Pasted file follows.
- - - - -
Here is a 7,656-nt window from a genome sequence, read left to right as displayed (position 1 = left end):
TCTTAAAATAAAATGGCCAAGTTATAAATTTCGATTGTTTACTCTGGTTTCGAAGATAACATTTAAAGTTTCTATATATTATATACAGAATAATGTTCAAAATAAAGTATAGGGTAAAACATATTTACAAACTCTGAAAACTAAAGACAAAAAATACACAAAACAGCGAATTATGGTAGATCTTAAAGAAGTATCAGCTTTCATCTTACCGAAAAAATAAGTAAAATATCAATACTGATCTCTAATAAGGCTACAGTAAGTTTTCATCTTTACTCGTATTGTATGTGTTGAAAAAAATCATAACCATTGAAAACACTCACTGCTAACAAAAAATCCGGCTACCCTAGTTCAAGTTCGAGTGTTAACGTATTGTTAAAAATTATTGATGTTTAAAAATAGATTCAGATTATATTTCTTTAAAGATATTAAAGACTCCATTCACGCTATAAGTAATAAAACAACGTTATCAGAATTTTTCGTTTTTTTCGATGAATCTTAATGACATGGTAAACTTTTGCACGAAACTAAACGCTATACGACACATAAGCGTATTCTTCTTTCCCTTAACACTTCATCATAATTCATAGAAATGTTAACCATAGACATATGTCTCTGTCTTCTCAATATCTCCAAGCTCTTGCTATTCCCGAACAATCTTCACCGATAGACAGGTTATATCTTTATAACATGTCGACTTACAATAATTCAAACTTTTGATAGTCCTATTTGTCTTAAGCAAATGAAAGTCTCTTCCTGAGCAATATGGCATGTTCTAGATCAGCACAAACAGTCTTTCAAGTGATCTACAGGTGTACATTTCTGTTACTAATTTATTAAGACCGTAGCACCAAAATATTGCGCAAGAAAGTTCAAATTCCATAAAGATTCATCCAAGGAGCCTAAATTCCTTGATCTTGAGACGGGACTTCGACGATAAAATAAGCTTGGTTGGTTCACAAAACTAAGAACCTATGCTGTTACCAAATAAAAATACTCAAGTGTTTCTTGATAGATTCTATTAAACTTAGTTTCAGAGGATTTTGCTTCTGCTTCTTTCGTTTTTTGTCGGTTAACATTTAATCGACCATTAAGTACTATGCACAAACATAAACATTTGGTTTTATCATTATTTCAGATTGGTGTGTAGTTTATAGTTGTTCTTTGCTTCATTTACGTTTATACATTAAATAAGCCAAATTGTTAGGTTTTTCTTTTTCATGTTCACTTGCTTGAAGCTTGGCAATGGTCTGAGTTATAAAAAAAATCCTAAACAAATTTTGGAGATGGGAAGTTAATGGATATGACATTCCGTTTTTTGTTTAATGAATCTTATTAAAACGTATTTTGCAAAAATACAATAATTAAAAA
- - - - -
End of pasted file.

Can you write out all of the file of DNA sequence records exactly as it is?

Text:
Here is a 7,656-nt window from a genome sequence, read left to right as displayed (position 1 = left end):
TCTTAAAATAAAATGGCCAAGTTATAAATTTCGATTGTTTACTCTGGTTTCGAAGATAACATTTAAAGTTTCTATATATTATATACAGAATAATGTTCAAAATAAAGTATAGGGTAAAACATATTTACAAACTCTGAAAACTAAAGACAAAAAATACACAAAACAGCGAATTATGGTAGATCTTAAAGAAGTATCAGCTTTCATCTTACCGAAAAAATAAGTAAAATATCAATACTGATCTCTAATAAGGCTACAGTAAGTTTTCATCTTTACTCGTATTGTATGTGTTGAAAAAAATCATAACCATTGAAAACACTCACTGCTAACAAAAAATCCGGCTACCCTAGTTCAAGTTCGAGTGTTAACGTATTGTTAAAAATTATTGATGTTTAAAAATAGATTCAGATTATATTTCTTTAAAGATATTAAAGACTCCATTCACGCTATAAGTAATAAAACAACGTTATCAGAATTTTTCGTTTTTTTCGATGAATCTTAATGACATGGTAAACTTTTGCACGAAACTAAACGCTATACGACACATAAGCGTATTCTTCTTTCCCTTAACACTTCATCATAATTCATAGAAATGTTAACCATAGACATATGTCTCTGTCTTCTCAATATCTCCAAGCTCTTGCTATTCCCGAACAATCTTCACCGATAGACAGGTTATATCTTTATAACATGTCGACTTACAATAATTCAAACTTTTGATAGTCCTATTTGTCTTAAGCAAATGAAAGTCTCTTCCTGAGCAATATGGCATGTTCTAGATCAGCACAAACAGTCTTTCAAGTGATCTACAGGTGTACATTTCTGTTACTAATTTATTAAGACCGTAGCACCAAAATATTGCGCAAGAAAGTTCAAATTCCATAAAGATTCATCCAAGGAGCCTAAATTCCTTGATCTTGAGACGGGACTTCGACGATAAAATAAGCTTGGTTGGTTCACAAAACTAAGAACCTATGCTGTTACCAAATAAAAATACTCAAGTGTTTCTTGATAGATTCTATTAAACTTAGTTTCAGAGGATTTTGCTTCTGCTTCTTTCGTTTTTTGTCGGTTAACATTTAATCGACCATTAAGTACTATGCACAAACATAAACATTTGGTTTTATCATTATTTCAGATTGGTGTGTAGTTTATAGTTGTTCTTTGCTTCATTTACGTTTATACATTAAATAAGCCAAATTGTTAGGTTTTTCTTTTTCATGTTCACTTGCTTGAAGCTTGGCAATGGTCTGAGTTATAAAAAAAATCCTAAACAAATTTTGGAGATGGGAAGTTAATGGATATGACATTCCGTTTTTTGTTTAATGAATCTTATTAAAACGTATTTTGCAAAAATACAATAATTAAAAA